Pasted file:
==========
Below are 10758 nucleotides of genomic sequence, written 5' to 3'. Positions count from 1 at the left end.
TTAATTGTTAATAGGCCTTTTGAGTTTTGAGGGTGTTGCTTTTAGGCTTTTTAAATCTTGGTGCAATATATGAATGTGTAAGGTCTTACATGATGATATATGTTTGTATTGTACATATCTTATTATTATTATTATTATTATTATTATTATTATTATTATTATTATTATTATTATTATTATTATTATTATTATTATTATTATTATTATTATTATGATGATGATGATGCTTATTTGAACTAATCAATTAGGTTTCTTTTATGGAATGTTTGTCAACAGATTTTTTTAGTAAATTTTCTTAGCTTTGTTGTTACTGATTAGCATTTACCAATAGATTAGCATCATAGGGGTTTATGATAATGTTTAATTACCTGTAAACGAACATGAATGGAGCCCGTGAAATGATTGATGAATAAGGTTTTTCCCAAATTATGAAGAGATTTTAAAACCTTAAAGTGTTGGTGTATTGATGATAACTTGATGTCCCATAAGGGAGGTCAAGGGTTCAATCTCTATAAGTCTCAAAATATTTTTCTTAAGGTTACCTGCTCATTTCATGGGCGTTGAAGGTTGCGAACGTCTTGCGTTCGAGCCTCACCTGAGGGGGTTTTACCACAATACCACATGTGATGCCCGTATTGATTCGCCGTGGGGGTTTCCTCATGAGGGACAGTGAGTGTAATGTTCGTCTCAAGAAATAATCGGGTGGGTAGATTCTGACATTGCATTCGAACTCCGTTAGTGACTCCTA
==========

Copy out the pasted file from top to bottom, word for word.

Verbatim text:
Below are 10758 nucleotides of genomic sequence, written 5' to 3'. Positions count from 1 at the left end.
TTAATTGTTAATAGGCCTTTTGAGTTTTGAGGGTGTTGCTTTTAGGCTTTTTAAATCTTGGTGCAATATATGAATGTGTAAGGTCTTACATGATGATATATGTTTGTATTGTACATATCTTATTATTATTATTATTATTATTATTATTATTATTATTATTATTATTATTATTATTATTATTATTATTATTATTATTATTATTATTATTATTATGATGATGATGATGCTTATTTGAACTAATCAATTAGGTTTCTTTTATGGAATGTTTGTCAACAGATTTTTTTAGTAAATTTTCTTAGCTTTGTTGTTACTGATTAGCATTTACCAATAGATTAGCATCATAGGGGTTTATGATAATGTTTAATTACCTGTAAACGAACATGAATGGAGCCCGTGAAATGATTGATGAATAAGGTTTTTCCCAAATTATGAAGAGATTTTAAAACCTTAAAGTGTTGGTGTATTGATGATAACTTGATGTCCCATAAGGGAGGTCAAGGGTTCAATCTCTATAAGTCTCAAAATATTTTTCTTAAGGTTACCTGCTCATTTCATGGGCGTTGAAGGTTGCGAACGTCTTGCGTTCGAGCCTCACCTGAGGGGGTTTTACCACAATACCACATGTGATGCCCGTATTGATTCGCCGTGGGGGTTTCCTCATGAGGGACAGTGAGTGTAATGTTCGTCTCAAGAAATAATCGGGTGGGTAGATTCTGACATTGCATTCGAACTCCGTTAGTGACTCCTA